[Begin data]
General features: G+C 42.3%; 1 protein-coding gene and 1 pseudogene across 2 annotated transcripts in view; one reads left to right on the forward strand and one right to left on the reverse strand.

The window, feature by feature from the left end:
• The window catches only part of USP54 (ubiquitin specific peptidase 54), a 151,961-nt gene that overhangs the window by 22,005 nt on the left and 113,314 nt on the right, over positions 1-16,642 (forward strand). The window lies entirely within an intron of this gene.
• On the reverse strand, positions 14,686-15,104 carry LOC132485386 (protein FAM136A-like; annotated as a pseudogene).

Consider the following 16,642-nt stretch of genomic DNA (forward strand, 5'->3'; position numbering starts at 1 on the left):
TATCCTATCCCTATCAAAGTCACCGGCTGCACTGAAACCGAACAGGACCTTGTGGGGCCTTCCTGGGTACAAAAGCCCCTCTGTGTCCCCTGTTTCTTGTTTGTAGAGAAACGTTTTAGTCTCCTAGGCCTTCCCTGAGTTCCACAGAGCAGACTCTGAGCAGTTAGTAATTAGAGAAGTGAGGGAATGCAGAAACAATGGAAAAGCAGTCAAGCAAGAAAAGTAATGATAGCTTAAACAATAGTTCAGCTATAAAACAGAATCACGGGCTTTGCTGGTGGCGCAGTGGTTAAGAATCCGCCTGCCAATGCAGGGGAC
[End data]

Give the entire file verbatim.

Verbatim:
General features: G+C 42.3%; 1 protein-coding gene and 1 pseudogene across 2 annotated transcripts in view; one reads left to right on the forward strand and one right to left on the reverse strand.

The window, feature by feature from the left end:
• The window catches only part of USP54 (ubiquitin specific peptidase 54), a 151,961-nt gene that overhangs the window by 22,005 nt on the left and 113,314 nt on the right, over positions 1-16,642 (forward strand). The window lies entirely within an intron of this gene.
• On the reverse strand, positions 14,686-15,104 carry LOC132485386 (protein FAM136A-like; annotated as a pseudogene).

Consider the following 16,642-nt stretch of genomic DNA (forward strand, 5'->3'; position numbering starts at 1 on the left):
TATCCTATCCCTATCAAAGTCACCGGCTGCACTGAAACCGAACAGGACCTTGTGGGGCCTTCCTGGGTACAAAAGCCCCTCTGTGTCCCCTGTTTCTTGTTTGTAGAGAAACGTTTTAGTCTCCTAGGCCTTCCCTGAGTTCCACAGAGCAGACTCTGAGCAGTTAGTAATTAGAGAAGTGAGGGAATGCAGAAACAATGGAAAAGCAGTCAAGCAAGAAAAGTAATGATAGCTTAAACAATAGTTCAGCTATAAAACAGAATCACGGGCTTTGCTGGTGGCGCAGTGGTTAAGAATCCGCCTGCCAATGCAGGGGAC